Before You Strike That Match, Know Florida's Burn Laws
(Several Central and South Florida Counties are still under a county burn ban, please contact your local officials to determine whether your area is still under a burn ban and when it may be lifted.)
As the county-wide burn bans lift, the Florida Forest Service, Okeechobee District wants to remind residents to burn responsibly. Burning yard waste does not require a burn authorization from the Florida Forest Service as long as your burn meets the required setbacks and there are no local, city or county ordinances in place that prohibit burning.
In some urbanized cities, open burning is prohibited; check with your local Florida Forest Service before you burn. The Florida Forest Service can also provide you with specific spacing requirements and burning hours for your area before you strike that match. In general, locate the fire 150 feet away from your neighbor's house and at least 25 feet away from your house, any fences on the property, garden sheds, and the garage. If your property backs up to a grassland or a woodland area, light the fire at least 25 feet inside your property line.
"Keep your yard waste fire no more than eight feet in diameter and create a fire break -- a bare dirt area the same height and circumference as the fire -- around the burn area," explains Forest Area Supervisor Trevor Taylor with the Florida Forest Service. "Add to the fire as it burns down rather than creating one massive pile. Before you light, get a hose ready and keep a shovel and metal rake on hand. A shovel allows you to smother sparks and fire with dirt in an emergency while the rake allows you to quickly return logs or branches that roll off the fire."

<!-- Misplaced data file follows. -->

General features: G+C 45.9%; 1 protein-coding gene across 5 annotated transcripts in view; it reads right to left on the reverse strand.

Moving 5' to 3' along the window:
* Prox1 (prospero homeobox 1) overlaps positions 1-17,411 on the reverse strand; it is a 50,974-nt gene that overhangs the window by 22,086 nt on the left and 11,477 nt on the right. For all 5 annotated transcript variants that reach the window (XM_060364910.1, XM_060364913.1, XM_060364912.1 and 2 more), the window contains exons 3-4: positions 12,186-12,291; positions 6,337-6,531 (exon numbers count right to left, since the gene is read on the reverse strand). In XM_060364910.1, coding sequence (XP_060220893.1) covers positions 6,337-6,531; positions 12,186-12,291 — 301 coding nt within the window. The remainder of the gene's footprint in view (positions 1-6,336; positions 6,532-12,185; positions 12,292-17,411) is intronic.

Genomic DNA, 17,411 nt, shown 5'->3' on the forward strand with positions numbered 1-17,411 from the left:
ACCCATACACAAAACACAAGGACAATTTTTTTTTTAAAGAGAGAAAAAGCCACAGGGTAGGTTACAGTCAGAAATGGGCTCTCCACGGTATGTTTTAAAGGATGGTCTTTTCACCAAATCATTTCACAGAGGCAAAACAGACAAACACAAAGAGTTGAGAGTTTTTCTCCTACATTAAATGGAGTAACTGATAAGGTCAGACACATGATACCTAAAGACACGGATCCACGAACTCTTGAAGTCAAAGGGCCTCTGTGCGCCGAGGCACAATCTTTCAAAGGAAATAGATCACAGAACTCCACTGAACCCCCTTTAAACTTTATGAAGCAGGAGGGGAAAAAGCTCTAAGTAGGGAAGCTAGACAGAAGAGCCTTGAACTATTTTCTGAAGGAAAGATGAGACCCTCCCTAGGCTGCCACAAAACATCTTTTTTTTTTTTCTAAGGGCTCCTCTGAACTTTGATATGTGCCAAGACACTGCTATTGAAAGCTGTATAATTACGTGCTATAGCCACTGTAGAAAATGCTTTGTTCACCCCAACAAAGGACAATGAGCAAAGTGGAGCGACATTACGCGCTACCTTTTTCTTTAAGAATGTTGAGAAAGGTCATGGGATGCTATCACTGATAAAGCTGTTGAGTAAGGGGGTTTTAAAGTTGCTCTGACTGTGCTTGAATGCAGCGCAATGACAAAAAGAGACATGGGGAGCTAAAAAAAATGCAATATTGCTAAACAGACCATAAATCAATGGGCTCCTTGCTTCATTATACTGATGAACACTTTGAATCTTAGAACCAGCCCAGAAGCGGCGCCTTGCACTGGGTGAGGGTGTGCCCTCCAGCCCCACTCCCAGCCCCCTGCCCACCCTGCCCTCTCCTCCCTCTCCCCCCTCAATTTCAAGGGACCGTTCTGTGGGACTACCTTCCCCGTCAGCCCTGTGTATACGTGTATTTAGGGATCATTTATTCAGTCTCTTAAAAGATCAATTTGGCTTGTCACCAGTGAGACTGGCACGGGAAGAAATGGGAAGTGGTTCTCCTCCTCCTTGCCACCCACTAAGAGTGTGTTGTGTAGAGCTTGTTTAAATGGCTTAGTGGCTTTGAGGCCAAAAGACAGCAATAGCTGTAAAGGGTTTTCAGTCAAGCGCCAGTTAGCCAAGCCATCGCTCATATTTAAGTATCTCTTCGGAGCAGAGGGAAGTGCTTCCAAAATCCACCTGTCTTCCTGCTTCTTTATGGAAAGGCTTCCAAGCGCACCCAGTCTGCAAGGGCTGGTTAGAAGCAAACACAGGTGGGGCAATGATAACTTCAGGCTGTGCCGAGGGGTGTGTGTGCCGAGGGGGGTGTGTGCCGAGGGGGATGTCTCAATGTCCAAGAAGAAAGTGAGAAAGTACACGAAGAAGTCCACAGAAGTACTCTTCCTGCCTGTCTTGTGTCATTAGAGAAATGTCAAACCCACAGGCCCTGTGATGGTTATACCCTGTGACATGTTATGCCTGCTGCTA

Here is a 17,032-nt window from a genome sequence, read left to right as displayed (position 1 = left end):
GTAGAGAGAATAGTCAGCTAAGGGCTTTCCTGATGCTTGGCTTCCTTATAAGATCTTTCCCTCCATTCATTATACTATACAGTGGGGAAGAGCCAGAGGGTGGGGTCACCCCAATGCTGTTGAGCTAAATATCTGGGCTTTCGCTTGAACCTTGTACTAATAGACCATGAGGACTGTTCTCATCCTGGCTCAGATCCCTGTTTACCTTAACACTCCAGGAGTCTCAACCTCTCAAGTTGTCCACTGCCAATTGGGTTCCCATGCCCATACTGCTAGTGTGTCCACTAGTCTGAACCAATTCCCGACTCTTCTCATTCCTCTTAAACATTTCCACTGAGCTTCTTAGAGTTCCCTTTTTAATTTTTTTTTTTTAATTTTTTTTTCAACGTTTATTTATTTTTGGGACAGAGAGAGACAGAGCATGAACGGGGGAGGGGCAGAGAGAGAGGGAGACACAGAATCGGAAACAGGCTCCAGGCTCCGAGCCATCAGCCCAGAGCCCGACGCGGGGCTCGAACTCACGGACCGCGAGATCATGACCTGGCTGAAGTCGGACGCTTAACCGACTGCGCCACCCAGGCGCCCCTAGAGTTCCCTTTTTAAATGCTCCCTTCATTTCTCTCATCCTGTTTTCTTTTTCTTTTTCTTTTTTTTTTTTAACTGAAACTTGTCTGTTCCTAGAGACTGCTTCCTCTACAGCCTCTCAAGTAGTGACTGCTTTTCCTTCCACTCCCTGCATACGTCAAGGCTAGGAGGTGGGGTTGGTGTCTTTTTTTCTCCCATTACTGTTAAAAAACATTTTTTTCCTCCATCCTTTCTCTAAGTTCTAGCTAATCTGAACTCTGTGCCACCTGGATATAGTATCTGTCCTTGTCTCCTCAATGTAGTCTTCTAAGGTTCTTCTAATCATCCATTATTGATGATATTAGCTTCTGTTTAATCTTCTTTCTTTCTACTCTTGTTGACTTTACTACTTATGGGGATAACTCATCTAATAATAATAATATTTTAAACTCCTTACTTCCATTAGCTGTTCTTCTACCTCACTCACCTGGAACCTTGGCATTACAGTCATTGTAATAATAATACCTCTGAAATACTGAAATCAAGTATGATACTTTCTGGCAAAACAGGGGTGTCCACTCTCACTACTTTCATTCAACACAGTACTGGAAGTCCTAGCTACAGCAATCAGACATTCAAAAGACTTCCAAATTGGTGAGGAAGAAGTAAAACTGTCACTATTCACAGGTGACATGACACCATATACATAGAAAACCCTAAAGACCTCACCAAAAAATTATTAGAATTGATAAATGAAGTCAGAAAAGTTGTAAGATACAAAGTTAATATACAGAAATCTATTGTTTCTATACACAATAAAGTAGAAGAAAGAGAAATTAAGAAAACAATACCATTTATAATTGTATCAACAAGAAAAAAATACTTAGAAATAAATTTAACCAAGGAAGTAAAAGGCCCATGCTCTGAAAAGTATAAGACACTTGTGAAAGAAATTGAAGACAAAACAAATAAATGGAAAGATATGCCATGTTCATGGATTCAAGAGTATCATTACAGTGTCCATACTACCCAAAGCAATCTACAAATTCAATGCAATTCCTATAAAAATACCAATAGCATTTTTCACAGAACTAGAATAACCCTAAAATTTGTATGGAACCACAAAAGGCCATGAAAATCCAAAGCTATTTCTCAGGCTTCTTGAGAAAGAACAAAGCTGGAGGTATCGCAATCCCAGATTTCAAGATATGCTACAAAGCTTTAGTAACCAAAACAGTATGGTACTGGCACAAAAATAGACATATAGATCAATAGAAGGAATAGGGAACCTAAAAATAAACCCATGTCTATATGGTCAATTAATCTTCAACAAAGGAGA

Burn only yard waste from your own property, such as leaves, small branches, grass, and other yard clippings. It is illegal to burn household garbage such as plastic, bleached paper, pharmaceuticals, tires, used oil, and any treated wood. It is also illegal to burn construction garbage such as asbestos containing materials, roofing materials, and asphalt.
Fires need your constant attention so plan to burn on a day when you can be there the whole time. Limit burning yard waste to windless days, or as near windless as possible. If the wind is blowing more than 10 miles per hour, hold off. Don't leave, even for a minute without getting someone to watch it for you. When you're finished burning, douse the fire with water and spread out the coals. Keep dousing and spreading the coals until the entire area feels cold to the touch.